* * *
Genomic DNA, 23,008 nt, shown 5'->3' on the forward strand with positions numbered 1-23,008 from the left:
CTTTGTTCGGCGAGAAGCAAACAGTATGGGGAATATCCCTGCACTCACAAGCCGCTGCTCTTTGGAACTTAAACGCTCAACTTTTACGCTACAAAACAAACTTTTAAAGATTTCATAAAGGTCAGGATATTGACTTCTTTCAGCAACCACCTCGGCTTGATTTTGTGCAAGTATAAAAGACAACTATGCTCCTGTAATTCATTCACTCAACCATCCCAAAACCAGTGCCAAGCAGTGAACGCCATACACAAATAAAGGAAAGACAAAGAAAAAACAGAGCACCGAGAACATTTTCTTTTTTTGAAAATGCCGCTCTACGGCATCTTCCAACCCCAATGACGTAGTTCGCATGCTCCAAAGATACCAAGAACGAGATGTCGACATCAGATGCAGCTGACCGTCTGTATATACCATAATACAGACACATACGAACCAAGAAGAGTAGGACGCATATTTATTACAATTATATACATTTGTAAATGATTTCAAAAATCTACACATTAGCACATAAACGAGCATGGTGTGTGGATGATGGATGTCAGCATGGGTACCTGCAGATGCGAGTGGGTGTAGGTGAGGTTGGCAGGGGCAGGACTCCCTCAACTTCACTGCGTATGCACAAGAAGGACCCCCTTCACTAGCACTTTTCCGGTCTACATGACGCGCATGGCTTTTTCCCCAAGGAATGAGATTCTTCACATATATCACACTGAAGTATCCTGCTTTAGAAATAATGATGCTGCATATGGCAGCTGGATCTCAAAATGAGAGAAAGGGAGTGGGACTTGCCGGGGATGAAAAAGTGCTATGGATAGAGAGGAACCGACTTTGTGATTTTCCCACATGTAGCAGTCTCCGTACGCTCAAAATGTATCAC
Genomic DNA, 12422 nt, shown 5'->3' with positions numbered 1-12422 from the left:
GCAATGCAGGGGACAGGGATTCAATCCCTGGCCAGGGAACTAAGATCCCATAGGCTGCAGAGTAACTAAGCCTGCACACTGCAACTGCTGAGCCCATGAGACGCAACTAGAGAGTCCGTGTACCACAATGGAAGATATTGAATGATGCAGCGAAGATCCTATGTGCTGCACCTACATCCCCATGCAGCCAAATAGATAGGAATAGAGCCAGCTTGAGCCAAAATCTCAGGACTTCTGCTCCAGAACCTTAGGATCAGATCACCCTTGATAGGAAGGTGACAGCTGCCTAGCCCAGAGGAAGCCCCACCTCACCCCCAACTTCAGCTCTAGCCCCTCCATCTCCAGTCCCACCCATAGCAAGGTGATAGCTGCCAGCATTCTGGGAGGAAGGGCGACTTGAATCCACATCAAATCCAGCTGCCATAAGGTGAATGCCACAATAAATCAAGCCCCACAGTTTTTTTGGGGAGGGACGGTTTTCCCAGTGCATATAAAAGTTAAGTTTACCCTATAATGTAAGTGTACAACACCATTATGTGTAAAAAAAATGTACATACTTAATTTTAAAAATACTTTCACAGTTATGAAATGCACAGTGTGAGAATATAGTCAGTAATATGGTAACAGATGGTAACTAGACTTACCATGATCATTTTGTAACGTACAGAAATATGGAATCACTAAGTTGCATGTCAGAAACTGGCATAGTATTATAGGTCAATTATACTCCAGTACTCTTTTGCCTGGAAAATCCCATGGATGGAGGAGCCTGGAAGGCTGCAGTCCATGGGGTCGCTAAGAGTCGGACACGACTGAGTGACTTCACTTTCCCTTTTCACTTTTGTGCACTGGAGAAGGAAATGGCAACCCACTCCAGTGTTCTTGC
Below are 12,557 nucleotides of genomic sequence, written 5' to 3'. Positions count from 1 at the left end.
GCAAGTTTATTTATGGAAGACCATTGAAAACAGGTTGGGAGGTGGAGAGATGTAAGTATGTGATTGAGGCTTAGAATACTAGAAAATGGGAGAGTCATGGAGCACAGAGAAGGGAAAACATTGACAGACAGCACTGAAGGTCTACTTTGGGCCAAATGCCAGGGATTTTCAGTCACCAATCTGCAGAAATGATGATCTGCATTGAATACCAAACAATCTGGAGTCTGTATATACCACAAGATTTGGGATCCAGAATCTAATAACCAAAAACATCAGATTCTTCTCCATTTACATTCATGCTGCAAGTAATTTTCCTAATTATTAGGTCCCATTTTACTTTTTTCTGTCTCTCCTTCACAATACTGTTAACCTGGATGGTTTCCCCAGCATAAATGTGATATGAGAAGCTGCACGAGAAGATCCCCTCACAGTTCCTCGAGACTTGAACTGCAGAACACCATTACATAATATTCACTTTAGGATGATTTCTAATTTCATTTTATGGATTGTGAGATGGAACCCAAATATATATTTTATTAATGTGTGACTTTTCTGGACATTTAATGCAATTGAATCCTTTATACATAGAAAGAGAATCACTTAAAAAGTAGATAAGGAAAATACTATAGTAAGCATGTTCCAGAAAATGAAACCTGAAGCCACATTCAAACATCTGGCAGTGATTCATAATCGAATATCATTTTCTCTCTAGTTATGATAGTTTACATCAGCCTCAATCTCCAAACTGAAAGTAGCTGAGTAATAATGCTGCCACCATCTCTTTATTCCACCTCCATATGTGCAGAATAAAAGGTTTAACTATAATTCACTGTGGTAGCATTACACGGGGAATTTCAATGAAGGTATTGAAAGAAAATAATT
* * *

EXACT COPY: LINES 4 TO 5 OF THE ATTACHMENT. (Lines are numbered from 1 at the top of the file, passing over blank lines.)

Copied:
GCAATGCAGGGGACAGGGATTCAATCCCTGGCCAGGGAACTAAGATCCCATAGGCTGCAGAGTAACTAAGCCTGCACACTGCAACTGCTGAGCCCATGAGACGCAACTAGAGAGTCCGTGTACCACAATGGAAGATATTGAATGATGCAGCGAAGATCCTATGTGCTGCACCTACATCCCCATGCAGCCAAATAGATAGGAATAGAGCCAGCTTGAGCCAAAATCTCAGGACTTCTGCTCCAGAACCTTAGGATCAGATCACCCTTGATAGGAAGGTGACAGCTGCCTAGCCCAGAGGAAGCCCCACCTCACCCCCAACTTCAGCTCTAGCCCCTCCATCTCCAGTCCCACCCATAGCAAGGTGATAGCTGCCAGCATTCTGGGAGGAAGGGCGACTTGAATCCACATCAAATCCAGCTGCCATAAGGTGAATGCCACAATAAATCAAGCCCCACAGTTTTTTTGGGGAGGGACGGTTTTCCCAGTGCATATAAAAGTTAAGTTTACCCTATAATGTAAGTGTACAACACCATTATGTGTAAAAAAAATGTACATACTTAATTTTAAAAATACTTTCACAGTTATGAAATGCACAGTGTGAGAATATAGTCAGTAATATGGTAACAGATGGTAACTAGACTTACCATGATCATTTTGTAACGTACAGAAATATGGAATCACTAAGTTGCATGTCAGAAACTGGCATAGTATTATAGGTCAATTATACTCCAGTACTCTTTTGCCTGGAAAATCCCATGGATGGAGGAGCCTGGAAGGCTGCAGTCCATGGGGTCGCTAAGAGTCGGACACGACTGAGTGACTTCACTTTCCCTTTTCACTTTTGTGCACTGGAGAAGGAAATGGCAACCCACTCCAGTGTTCTTGC
Below are 12,557 nucleotides of genomic sequence, written 5' to 3'. Positions count from 1 at the left end.